- Nationally, the share of renters who are cost-burdened fell slightly from 49.7 percent in 2016 to 49.5 percent in 2017. This is the sixth straight year that this figure has decreased, and the 2017 cost burden rate is the lowest since 2007.
- That said, much of this decrease in the cost burden rate is attributable to an influx of high-income households to the rental market. The total number of rent-burdened households in 2017 was greater than the 2007 level by 3.1 million households. On the positive side, the number of rent-burdened households has fallen by 774,000 since its 2014 peak.
- The median renter income grew faster than the median rent for the sixth straight year. Although this is also driven by an influx of high-income renters, there is some indication that renters further down the income distribution may be starting to experience gains.
- Florida is the state with the highest cost burden rate at 56.4 percent. Nearly one in three cost-burdened renters lives in California, New York or Florida. At the metro level, Miami has a cost burden rate of 62.7 percent, the highest of the nation’s 100 largest metros. In 20 of the nation’s 25 largest metros, a household earning the median renter income would be burdened by the median rent.
Although the American economy has experienced nearly a decade of continuous expansion, the gains of recent years have not been evenly distributed across the country’s population. Virtually half of renter households are cost-burdened by their housing costs, spending more than the recommended 30 percent of their incomes on rent.
The lack of affordable housing is an increasingly visible issue, with politicians seriously exploring various ways to address the issue. In perhaps the most high-profile example, Sen. Kamala Harris (D-CA) recently unveiled an ambitious piece of legislation that would provide tax credits to cost-burdened renters earning up to $100,000. That said, despite the increased political activity on the matter, just 22 percent of the housing-related bills introduced in the current 115th Congress specifically mentioned renters, and none of these have been passed into law.
Newly-released data from the Census American Community Survey shows that the share of renters who are cost-burdened fell slightly from 2016 to 2017. While the recent improvement is encouraging, it remains slight in comparison to the magnitude of the problem. In this report, we explore the most important insights to be gleaned from this new data.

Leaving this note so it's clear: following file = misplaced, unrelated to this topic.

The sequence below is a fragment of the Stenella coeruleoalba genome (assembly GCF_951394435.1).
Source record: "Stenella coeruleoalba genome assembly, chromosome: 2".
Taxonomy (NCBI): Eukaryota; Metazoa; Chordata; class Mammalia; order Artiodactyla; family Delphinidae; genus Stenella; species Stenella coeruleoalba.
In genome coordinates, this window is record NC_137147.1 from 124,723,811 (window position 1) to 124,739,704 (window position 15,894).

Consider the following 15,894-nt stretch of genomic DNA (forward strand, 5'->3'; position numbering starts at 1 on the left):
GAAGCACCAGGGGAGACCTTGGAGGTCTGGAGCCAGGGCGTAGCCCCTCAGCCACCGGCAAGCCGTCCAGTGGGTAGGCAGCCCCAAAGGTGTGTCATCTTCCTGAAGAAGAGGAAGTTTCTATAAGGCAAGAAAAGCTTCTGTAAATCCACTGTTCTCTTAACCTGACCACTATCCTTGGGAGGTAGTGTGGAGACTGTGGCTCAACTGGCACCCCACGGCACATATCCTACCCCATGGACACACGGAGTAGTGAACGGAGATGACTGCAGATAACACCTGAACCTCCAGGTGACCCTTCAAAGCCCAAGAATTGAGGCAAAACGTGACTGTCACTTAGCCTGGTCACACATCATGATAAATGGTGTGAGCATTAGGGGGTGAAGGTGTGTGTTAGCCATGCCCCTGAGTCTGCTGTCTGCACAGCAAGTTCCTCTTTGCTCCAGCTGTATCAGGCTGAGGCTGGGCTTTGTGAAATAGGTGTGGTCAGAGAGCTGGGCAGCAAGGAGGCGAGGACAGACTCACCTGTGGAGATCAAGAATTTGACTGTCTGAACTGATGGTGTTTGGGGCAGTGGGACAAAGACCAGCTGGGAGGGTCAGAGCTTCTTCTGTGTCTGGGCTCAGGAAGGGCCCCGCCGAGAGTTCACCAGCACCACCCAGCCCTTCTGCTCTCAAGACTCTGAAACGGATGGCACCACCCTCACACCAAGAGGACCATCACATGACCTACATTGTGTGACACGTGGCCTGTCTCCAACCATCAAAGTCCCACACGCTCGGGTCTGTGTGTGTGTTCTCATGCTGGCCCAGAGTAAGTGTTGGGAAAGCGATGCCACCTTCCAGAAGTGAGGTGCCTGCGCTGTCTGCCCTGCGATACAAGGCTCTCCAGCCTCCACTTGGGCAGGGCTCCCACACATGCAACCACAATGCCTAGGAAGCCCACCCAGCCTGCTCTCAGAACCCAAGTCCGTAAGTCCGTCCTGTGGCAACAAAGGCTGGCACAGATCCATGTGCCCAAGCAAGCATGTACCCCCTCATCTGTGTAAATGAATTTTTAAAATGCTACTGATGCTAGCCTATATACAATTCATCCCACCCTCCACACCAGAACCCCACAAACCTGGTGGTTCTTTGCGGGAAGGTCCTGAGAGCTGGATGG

While cost burden rates are improving, the number of burdened households remains elevated
The national cost burden rate fell slightly from 49.7 percent in 2016 to 49.5 percent in 2017. The share of severely burdened renters fell from 25.0 percent to 24.7 percent, while the share of moderately burdened renters ticked up from 24.7 percent to 24.9 percent.1 This is the sixth straight year that this figure has decreased, and the 2017 cost burden rate is the lowest since 2007.
While the recent improvement in the cost burden rate is a positive signal, the magnitude of the affordability issue remains immense. Essentially half of renter households are still spending more than the recommended amount on their housing costs, while nearly one in four spends at least half of their household income on rent.
Improvement in the overall cost burden rate also obscures changes in the composition of our nation’s renter population. The chart below shows the change in the number of renter households since 2007, broken out by cost burden status.
The cost burden rate fell by 1.6 percent from 2011 to 2014, but this improvement was driven by an influx of unburdened high-income renters. Over this same period, the number of rent-burdened households actually increased by 634,000. The number of cost-burdened households reached an all-time high in 2014, even though the cost burden rate was improving.
Luckily, the number of rent-burdened households has started to fall and is currently lower than the 2014 peak by 774,000 households. Importantly, 2017 was the first year since 2010 that the number of unburdened renter households decreased, indicating that this year’s improvement in the cost burden rate reflects genuine improvement rather than compositional change. That said, the total number of rent-burdened households remains higher than the 2007 level by 3.1 million households.
Signs of improvement can also be seen when we compare growth in the median renter income to growth in the median rent. The chart below shows that the median renter income grew faster than the median rent for the sixth straight year.
While the gap between income growth and rent growth is closing, it is important to note that these figures are subject to the same compositional effects described above. The number of renter households earning more than $100,000 per year more than doubled from 2.4 million in 2007 to 5.6 million in 2017; just 3.6 percent of these households were cost-burdened in 2017. Over the same period, the number of renter households earning less than $35,000 actually fell slightly from 20.5 million to 19.7 million, but the share of these households who are cost-burdened increased from an already staggering 76.6 percent in 2007 to 83.2 percent in 2017.